• Remote Monitoring: Video feeds to control quality, control systems to adjust variables in production — the data storage systems required to track this, along with the infrastructure connectivity in field sites opens all sorts of interesting dynamics.
  • Security: Logical and physical security to ensure there is a safe product to sell to market.

Broadly speaking, this industry isn’t for everyone. Operating in “start-up” mode for companies that are going through heavy transition can create personal and professional uncertainty. In describing the ideal person for this kind of work, I would say the following: it’s your calling to build things — you see frameworks where nothing existed before. You will be at the forefront of building out a global manufacturing and supply chain network. You will customize, deploy, and adapt Cloud technologies to solve emerging issues in the ERP, E-commerce, and asset management space. You will build process and structure on demand where none existed before to become an industry leader in a burgeoning health field – Medical or Recreational Marijuana.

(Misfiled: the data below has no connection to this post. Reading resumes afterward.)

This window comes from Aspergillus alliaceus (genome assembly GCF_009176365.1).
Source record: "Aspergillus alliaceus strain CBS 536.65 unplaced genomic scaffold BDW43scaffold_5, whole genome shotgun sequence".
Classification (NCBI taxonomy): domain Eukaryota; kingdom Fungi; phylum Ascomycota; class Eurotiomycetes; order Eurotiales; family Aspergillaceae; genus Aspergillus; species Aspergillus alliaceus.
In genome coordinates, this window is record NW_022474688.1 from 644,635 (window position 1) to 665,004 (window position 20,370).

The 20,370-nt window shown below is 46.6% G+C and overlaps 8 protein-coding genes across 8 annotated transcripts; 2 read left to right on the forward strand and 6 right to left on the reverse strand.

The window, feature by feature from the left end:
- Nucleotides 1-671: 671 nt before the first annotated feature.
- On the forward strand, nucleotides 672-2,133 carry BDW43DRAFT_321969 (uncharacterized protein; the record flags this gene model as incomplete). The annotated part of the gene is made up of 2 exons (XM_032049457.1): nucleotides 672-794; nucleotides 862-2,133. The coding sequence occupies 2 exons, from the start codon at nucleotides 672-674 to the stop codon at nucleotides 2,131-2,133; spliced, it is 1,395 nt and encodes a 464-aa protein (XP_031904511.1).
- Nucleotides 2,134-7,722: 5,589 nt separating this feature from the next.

Eagle is currently working with several major Medical Marijuana clients who are looking to build-out their team with smart, information technology professionals. Willingness to relocate to Western Canada is key as we build-out these teams. If you are interested in finding out more about what a career in this field might entail, I would encourage you to create a profile on our job board and reach out to your Eagle recruiter.

Join us as we assist in creating the foundations of a lucrative new IT vertical!

Today’s State of Digital Transformation